Intelligence? Oh, yeah….right!
Would someone please tell me why I would have to write about intelligence just after finding out that a) I had done something incredibly stupid, and b) that I would have to broadcast the fact? (For the curious, I have just had to call an office in Canada, on a Saturday, in a probably vain attempt to get them to FAX me a copy of a drawing I recently sent them. Seems I have somehow mislaid my own only copy. As I said….)
Ah well, it gives me a good launching point into one of my favorite philippics: The dubious worth of intelligence as such.
There is a lot of vanity about intelligence. Some of us seem to feel that its mere possession defines one as a naturally superior human being. As if one is marked as somehow clearly better than the common ruck. Most importantly, many seem to carry this aura with them that says that their superior intelligence is their own personal achievement.
Oh, come on! Intelligence is a gift. A result of good heredity, perhaps, combined with good luck. We deserve as much credit and obeisance for its mere possession as we do for the color of our eyes. With a complete lack of fairness, life presents us all with a mixed bag of assets and liabilities, ab initio, to do whatever we can with them.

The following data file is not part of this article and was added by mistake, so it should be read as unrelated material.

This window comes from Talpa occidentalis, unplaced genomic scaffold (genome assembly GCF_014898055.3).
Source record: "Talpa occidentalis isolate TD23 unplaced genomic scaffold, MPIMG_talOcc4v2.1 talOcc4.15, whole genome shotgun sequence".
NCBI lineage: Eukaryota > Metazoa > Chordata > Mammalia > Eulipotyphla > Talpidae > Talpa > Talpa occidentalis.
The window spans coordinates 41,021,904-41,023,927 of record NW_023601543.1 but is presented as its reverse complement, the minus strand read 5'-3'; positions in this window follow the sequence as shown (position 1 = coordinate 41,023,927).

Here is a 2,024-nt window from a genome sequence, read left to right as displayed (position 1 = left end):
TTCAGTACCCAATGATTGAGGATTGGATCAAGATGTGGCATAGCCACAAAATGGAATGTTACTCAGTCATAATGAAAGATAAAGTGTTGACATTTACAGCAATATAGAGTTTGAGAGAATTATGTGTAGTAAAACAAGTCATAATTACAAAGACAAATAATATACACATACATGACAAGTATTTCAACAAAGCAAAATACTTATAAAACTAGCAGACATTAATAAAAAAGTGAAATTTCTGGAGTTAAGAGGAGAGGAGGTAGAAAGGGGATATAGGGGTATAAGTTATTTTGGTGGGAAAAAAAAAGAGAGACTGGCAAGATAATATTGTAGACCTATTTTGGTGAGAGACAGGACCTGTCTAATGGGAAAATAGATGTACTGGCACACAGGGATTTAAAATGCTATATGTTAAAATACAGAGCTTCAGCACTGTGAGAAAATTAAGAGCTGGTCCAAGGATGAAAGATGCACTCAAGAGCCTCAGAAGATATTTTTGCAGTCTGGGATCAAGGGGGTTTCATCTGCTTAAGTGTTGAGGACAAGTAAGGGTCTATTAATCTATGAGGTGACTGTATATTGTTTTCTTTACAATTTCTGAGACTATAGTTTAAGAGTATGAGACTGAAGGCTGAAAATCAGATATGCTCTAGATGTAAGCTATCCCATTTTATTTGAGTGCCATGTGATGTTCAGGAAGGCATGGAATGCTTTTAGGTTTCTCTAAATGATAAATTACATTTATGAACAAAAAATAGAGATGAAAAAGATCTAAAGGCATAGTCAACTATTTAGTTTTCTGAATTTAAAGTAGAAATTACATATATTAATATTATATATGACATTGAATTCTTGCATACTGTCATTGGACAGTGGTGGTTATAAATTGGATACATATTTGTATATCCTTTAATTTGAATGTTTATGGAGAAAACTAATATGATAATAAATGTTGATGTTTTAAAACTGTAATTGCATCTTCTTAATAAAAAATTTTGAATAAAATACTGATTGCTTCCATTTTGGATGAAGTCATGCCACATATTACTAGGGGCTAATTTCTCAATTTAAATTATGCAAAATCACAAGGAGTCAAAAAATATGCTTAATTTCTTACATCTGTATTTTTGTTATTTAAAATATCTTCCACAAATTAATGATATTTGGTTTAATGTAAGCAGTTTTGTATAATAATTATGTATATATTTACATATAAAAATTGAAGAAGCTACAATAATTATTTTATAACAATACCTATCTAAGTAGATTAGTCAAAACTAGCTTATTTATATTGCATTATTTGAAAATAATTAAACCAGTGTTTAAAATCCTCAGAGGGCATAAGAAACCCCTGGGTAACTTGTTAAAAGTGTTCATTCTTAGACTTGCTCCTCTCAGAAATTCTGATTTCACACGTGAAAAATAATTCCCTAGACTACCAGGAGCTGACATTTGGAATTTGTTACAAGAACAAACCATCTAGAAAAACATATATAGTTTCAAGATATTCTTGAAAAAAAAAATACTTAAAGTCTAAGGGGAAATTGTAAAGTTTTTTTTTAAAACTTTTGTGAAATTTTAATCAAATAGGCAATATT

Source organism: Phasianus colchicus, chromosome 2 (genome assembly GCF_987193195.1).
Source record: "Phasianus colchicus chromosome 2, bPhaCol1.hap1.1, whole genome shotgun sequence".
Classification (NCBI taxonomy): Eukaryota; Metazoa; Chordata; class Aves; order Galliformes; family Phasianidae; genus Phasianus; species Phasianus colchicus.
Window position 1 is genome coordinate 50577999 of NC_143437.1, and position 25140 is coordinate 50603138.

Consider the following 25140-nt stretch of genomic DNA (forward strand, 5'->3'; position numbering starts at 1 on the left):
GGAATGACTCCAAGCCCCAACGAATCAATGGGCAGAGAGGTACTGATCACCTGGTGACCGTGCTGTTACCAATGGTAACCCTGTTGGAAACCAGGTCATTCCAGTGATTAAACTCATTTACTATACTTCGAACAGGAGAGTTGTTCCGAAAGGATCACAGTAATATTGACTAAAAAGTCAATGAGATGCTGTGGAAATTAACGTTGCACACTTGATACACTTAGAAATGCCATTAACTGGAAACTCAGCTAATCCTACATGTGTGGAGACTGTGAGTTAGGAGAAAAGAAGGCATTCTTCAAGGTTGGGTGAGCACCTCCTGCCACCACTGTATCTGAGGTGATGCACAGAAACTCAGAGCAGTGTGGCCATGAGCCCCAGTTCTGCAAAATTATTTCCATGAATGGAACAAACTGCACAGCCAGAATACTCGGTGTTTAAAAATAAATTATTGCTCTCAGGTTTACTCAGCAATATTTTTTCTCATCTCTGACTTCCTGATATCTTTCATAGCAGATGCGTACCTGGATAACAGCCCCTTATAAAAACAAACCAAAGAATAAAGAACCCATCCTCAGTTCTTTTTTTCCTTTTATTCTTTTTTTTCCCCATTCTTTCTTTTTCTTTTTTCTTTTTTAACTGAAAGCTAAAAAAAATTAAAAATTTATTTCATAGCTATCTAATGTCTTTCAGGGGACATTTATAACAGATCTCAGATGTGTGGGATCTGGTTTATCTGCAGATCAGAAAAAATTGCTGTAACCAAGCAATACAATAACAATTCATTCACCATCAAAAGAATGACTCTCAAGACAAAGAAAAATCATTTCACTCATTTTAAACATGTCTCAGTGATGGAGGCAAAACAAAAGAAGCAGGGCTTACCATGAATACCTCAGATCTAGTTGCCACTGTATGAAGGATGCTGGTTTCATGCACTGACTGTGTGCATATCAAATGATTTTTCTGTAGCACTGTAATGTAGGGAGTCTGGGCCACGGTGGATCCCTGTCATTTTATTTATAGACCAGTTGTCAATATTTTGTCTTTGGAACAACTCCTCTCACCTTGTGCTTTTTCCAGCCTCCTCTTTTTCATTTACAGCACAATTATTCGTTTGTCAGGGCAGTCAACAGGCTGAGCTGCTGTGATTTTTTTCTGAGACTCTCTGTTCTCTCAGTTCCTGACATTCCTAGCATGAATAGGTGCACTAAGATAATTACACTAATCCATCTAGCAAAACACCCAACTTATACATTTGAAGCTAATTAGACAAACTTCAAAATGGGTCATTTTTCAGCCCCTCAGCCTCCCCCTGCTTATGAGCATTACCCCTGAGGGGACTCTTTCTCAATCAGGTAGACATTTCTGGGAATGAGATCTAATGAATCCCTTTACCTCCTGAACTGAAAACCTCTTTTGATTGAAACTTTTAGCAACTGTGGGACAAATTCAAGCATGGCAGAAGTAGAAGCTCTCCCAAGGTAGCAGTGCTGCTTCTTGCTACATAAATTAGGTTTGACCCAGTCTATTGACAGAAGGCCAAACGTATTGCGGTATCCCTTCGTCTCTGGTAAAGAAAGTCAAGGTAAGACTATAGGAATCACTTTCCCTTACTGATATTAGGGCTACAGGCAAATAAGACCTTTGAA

The real question, then, becomes: Exactly what have you managed to do with your own particular bog of goodies? What have you made of them? What have you made of yourself?
I put myself in the class of those who have been lucky in the initial draw and then got a bit spoiled by the ease of it all. A bit unfocused perhaps. A bit undisciplined. A lot accomplished along the way, but haunted by the feeling that there was so much more we could have done. Should have done.
Personally, I save my admiration for those I have known who were a bit short changed in the initial draw, but who squeezed every drop from what they were given. I remember a friend who was an appliance repairman. Not a high job, perhaps, but he knew his job completely. Every bit of work he did was as clean and complete as he could make it. And he worked with an economy of motion that was a pleasure to watch. Now, that man I admired!
We should also the blatant absence of any noticeable relationship between intelligence and common sense. Not only do intelligent people sometimes seem to have no sense worth mentioning, but even those who normally seem to be sensible people are occasionally led away on wonderful chains of reasoning into Cloud Cuckoo Land (this one is a specialty of mine). Bob Tutelman say that everyone seems to have some great theory of life, carefully thought out, logically perfect…and wrong.
One can even argue that intelligence often kicks in at the worst moment. Being basically intelligent does not keep one from doing something stupid. It can, however, give one a ripe and refined appreciation of just how stupid it was. (I just got a call back from Canada. Sorry, Mr. Plachy, but we can’t find the drawing you sent us….)